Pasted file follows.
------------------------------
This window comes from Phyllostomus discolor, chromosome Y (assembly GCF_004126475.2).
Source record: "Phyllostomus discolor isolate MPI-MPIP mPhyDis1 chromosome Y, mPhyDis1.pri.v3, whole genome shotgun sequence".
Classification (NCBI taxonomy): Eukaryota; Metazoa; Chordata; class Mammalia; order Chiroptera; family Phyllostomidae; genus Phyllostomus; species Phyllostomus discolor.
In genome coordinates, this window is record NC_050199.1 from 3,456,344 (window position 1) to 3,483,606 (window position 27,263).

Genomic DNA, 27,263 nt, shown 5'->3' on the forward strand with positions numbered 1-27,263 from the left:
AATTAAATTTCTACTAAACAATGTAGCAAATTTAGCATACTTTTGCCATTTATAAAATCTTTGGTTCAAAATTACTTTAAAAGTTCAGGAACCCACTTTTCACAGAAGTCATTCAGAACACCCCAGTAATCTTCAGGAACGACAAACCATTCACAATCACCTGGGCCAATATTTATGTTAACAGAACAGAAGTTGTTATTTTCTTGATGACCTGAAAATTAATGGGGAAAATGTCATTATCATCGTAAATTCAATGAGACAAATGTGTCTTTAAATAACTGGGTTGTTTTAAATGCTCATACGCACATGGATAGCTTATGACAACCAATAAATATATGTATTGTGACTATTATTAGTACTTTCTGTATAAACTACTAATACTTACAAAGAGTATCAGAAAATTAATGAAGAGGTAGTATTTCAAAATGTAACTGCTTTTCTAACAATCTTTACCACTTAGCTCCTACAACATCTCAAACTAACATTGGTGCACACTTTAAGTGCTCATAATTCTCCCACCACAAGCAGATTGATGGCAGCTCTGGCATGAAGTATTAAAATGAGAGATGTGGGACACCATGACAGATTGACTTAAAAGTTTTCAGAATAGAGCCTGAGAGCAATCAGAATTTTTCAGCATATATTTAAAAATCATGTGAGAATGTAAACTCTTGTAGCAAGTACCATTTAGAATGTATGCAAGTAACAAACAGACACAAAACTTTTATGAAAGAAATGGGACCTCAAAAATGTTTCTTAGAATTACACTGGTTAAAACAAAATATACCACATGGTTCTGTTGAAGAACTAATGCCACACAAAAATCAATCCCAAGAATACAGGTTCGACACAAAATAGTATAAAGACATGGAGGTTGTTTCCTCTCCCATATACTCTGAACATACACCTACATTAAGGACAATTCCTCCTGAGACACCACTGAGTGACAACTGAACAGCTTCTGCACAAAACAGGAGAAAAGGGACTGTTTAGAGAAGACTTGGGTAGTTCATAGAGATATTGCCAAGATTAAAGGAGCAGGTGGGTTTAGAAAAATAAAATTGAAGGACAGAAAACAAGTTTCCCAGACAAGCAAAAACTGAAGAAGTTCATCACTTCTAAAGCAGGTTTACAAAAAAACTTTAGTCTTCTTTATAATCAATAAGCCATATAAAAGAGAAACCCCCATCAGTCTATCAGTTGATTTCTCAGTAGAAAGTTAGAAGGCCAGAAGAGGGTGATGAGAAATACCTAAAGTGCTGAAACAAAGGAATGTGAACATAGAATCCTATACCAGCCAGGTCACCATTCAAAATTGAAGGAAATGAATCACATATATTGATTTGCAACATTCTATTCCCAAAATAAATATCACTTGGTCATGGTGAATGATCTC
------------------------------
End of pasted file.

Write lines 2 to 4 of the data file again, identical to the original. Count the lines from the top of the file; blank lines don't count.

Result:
Source record: "Phyllostomus discolor isolate MPI-MPIP mPhyDis1 chromosome Y, mPhyDis1.pri.v3, whole genome shotgun sequence".
Classification (NCBI taxonomy): Eukaryota; Metazoa; Chordata; class Mammalia; order Chiroptera; family Phyllostomidae; genus Phyllostomus; species Phyllostomus discolor.
In genome coordinates, this window is record NC_050199.1 from 3,456,344 (window position 1) to 3,483,606 (window position 27,263).